SYDNEY - What's good for your wallet is often bad for your health, according to a study which found sugar-packed drinks are more likely to be discounted.

The Dietitians Association of Australia (DAA) is calling for supermarkets to rethink what they put "on special", after a study revealed they were usually not the healthiest products in their aisles.

Researchers looked at about 1500 discounted drinks advertised for sale across four supermarkets, over a month, in New Zealand.

They found just 15 per cent of the discounted drinks were considered to be healthy - water, plain reduced-fat milk or plain reduced-fat soy drinks.

The remaining 85 per cent of unhealthy products included softdrinks, sports beverages, flavoured waters and cordial.

Not only did unhealthy drinks dramatically outnumber healthy ones, they were also sold at larger discounts, according to the study published in the journal Nutrition & Dietetics.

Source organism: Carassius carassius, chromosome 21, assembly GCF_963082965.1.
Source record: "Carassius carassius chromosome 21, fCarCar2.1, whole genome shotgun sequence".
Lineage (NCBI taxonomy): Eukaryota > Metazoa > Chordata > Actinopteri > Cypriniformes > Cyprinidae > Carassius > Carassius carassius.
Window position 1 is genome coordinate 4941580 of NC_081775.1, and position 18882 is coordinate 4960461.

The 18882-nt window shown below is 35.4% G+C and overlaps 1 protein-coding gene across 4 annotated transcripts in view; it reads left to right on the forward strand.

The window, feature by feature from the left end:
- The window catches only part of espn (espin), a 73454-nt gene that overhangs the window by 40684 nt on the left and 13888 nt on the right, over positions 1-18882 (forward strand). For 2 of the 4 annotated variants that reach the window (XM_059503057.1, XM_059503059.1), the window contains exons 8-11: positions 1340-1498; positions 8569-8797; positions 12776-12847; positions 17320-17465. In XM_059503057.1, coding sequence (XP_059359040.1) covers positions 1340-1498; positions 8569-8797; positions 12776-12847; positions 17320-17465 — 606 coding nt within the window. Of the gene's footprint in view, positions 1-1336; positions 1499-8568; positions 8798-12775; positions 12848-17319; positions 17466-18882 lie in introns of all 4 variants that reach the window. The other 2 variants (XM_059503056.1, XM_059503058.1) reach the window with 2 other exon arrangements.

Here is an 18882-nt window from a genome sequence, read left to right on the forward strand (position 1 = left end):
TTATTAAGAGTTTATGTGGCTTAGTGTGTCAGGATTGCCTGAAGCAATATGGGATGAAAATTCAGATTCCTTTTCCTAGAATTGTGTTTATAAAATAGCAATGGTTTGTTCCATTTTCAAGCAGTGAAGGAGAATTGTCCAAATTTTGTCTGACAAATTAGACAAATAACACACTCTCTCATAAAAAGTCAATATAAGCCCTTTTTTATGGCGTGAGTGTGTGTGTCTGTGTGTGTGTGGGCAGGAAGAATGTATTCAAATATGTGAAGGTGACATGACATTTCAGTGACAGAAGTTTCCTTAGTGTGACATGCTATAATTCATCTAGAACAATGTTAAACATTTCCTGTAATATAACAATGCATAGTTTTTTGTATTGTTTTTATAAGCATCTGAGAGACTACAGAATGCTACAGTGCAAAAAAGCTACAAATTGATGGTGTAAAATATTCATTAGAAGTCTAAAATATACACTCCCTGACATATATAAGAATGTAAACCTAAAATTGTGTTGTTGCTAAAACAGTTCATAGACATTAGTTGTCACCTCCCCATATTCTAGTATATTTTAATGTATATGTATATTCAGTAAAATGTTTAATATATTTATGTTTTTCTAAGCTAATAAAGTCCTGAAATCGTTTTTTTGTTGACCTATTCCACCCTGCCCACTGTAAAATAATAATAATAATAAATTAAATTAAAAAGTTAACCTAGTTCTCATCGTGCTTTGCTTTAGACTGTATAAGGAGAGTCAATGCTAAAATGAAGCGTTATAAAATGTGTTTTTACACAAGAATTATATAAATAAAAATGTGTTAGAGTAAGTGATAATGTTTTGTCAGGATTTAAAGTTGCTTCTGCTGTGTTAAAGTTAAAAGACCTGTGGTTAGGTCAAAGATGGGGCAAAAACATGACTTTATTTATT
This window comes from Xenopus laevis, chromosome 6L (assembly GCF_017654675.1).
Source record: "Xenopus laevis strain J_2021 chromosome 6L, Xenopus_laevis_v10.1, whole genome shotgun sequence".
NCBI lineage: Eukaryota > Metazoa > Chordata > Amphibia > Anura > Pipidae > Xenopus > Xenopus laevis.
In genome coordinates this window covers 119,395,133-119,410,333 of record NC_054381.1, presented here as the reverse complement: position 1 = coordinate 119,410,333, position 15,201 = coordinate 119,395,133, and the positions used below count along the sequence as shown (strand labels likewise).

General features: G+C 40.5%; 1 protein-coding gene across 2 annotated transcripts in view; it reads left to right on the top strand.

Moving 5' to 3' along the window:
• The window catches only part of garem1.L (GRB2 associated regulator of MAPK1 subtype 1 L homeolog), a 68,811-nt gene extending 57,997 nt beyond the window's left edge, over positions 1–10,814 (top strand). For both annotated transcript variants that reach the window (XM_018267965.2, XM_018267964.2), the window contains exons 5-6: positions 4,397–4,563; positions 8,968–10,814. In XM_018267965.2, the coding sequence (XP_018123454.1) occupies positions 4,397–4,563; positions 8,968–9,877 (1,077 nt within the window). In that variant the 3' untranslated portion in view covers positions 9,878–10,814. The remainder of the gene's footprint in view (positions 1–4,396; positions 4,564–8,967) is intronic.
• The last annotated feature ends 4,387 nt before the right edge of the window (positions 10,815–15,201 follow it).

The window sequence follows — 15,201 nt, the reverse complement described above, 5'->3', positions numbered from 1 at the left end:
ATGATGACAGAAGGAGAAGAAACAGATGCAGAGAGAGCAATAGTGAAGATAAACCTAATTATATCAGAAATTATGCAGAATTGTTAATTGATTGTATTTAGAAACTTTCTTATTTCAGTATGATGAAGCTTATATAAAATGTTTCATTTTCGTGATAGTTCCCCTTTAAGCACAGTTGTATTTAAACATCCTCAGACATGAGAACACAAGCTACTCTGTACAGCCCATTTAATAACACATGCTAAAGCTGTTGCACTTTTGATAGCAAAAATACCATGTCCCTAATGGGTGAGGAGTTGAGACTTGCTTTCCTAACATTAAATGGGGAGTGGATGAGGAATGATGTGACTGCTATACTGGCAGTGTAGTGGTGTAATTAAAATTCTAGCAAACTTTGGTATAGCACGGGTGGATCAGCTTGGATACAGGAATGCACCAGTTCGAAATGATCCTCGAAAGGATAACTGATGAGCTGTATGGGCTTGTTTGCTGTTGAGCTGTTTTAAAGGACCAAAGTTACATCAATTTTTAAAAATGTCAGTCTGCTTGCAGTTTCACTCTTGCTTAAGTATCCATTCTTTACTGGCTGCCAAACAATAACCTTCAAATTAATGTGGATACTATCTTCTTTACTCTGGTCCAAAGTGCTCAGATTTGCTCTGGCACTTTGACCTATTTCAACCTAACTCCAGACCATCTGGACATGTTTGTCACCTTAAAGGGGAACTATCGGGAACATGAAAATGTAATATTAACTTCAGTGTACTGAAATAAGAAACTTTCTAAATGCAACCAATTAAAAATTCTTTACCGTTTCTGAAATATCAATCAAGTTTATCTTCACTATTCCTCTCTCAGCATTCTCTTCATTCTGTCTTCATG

"Our study shows healthy drinks are discounted less often than unhealthy drinks," said author Louise Signal from the University of Otago.

"But there are more unhealthy drinks available in supermarkets and this may explain some of the difference."

DAA chief executive Claire Hewat said family eating and drinking habits were influenced by these discounting practices, and supermarkets should instead be promoting foods with less saturated fat and added sugar.

"This would encourage shoppers to purchase healthier choices at the supermarket and would be an important step in addressing overweight and obesity," Ms Hewat said.

The DAA said a comprehensive response to Australia's mounting obesity problem should also include tighter government regulation of food marketing and clearer nutrition information on food labels.